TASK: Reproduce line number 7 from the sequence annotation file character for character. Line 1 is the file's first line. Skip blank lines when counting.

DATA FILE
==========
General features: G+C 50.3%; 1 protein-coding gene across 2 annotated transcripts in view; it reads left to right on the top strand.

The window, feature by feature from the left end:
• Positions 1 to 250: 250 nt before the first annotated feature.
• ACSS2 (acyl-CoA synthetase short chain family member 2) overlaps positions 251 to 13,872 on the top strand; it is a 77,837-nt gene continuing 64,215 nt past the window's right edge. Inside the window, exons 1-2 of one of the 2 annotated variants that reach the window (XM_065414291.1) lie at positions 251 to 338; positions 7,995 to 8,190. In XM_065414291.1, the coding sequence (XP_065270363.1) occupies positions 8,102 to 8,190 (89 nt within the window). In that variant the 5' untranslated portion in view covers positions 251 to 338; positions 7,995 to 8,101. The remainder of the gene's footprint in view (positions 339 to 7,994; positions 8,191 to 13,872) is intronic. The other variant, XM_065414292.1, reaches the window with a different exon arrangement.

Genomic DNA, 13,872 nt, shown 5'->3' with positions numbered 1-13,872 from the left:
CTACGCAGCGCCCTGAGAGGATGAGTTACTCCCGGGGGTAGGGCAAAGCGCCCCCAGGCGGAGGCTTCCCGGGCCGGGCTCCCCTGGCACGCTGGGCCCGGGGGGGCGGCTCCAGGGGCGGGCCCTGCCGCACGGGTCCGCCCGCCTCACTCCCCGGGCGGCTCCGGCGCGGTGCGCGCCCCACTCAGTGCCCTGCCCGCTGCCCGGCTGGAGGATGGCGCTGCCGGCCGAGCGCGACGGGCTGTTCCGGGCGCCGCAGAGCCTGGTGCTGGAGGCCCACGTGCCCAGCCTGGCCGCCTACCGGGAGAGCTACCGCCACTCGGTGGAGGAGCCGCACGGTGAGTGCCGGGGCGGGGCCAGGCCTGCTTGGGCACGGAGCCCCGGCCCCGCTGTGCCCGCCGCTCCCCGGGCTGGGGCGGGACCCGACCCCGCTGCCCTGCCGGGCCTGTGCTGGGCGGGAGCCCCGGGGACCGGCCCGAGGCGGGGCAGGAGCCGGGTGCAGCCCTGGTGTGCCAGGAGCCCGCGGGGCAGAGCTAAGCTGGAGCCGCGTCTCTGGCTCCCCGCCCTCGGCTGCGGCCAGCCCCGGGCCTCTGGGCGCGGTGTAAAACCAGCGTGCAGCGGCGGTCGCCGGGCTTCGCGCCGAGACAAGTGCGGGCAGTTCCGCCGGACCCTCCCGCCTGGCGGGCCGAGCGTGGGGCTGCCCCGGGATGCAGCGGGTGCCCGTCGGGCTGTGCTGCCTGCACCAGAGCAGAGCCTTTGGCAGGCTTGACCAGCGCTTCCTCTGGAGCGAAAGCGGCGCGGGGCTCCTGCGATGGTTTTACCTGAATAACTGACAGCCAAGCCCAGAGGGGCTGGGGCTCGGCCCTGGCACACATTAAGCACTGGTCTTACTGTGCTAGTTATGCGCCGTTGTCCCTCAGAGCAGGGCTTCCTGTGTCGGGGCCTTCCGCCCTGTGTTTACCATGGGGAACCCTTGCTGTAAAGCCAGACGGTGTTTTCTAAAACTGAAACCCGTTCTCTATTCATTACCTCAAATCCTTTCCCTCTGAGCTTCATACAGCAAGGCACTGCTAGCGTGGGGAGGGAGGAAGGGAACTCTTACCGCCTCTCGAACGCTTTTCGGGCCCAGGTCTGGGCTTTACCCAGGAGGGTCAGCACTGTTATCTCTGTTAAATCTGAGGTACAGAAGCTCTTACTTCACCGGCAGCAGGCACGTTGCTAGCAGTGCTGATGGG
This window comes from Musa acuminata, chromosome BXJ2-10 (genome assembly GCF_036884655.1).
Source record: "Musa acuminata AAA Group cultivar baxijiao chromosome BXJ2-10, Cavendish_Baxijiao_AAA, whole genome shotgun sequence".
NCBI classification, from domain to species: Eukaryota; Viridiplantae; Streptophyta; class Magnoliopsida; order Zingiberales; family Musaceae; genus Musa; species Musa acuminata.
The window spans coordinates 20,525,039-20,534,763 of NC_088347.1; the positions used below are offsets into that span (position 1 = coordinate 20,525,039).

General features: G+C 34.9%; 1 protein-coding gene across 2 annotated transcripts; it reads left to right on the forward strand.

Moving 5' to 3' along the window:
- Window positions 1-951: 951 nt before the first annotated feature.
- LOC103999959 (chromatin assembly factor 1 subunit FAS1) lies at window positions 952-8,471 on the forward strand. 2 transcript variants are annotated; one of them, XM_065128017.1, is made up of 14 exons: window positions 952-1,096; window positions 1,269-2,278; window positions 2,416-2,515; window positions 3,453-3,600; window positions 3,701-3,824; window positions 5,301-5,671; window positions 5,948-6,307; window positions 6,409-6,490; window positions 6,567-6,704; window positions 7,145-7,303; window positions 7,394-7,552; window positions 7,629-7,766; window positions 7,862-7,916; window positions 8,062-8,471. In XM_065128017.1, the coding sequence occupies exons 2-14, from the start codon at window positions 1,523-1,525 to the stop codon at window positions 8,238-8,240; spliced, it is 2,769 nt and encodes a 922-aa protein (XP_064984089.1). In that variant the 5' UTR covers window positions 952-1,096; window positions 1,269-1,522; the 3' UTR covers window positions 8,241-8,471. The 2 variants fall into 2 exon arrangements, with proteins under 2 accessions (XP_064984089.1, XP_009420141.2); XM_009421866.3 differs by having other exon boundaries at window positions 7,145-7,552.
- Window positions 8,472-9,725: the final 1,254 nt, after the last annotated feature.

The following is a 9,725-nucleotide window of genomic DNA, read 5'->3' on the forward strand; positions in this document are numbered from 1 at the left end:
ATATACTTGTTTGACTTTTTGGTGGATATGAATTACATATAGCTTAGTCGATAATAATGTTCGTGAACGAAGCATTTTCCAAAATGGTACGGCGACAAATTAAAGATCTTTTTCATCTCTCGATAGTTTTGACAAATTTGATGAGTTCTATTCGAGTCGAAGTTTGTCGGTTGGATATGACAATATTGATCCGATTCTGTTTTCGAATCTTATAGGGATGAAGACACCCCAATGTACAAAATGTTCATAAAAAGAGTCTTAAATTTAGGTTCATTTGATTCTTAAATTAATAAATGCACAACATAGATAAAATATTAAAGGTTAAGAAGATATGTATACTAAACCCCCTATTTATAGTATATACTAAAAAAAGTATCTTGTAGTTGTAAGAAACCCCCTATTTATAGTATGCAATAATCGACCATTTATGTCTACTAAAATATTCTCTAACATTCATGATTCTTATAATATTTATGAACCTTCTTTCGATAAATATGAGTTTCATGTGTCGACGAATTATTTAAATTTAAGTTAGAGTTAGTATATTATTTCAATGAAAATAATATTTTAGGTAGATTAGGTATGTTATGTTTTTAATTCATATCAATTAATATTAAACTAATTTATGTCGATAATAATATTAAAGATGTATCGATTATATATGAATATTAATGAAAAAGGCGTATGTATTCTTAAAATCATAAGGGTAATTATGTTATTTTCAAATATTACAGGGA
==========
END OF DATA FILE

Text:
This window comes from Musa acuminata, chromosome BXJ2-10 (genome assembly GCF_036884655.1).